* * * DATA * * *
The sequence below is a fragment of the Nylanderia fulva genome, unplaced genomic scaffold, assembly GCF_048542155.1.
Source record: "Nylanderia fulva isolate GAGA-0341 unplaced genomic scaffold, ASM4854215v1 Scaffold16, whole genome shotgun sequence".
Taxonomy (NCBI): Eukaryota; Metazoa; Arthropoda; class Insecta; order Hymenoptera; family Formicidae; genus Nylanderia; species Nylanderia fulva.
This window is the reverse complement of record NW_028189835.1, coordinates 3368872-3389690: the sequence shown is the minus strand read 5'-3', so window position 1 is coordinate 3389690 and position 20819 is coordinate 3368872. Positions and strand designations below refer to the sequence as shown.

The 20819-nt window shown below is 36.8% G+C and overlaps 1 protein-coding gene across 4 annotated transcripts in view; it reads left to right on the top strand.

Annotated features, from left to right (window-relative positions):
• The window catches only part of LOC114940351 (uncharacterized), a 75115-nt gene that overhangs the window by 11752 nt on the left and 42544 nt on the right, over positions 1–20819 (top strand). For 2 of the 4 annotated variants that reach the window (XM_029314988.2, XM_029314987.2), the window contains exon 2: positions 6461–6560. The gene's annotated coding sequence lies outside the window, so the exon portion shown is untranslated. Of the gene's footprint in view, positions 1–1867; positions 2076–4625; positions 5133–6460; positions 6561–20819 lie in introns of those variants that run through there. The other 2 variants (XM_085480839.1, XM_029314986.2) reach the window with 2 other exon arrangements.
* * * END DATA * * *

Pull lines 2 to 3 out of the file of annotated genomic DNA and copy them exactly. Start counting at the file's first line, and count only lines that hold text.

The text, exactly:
Source record: "Nylanderia fulva isolate GAGA-0341 unplaced genomic scaffold, ASM4854215v1 Scaffold16, whole genome shotgun sequence".
Taxonomy (NCBI): Eukaryota; Metazoa; Arthropoda; class Insecta; order Hymenoptera; family Formicidae; genus Nylanderia; species Nylanderia fulva.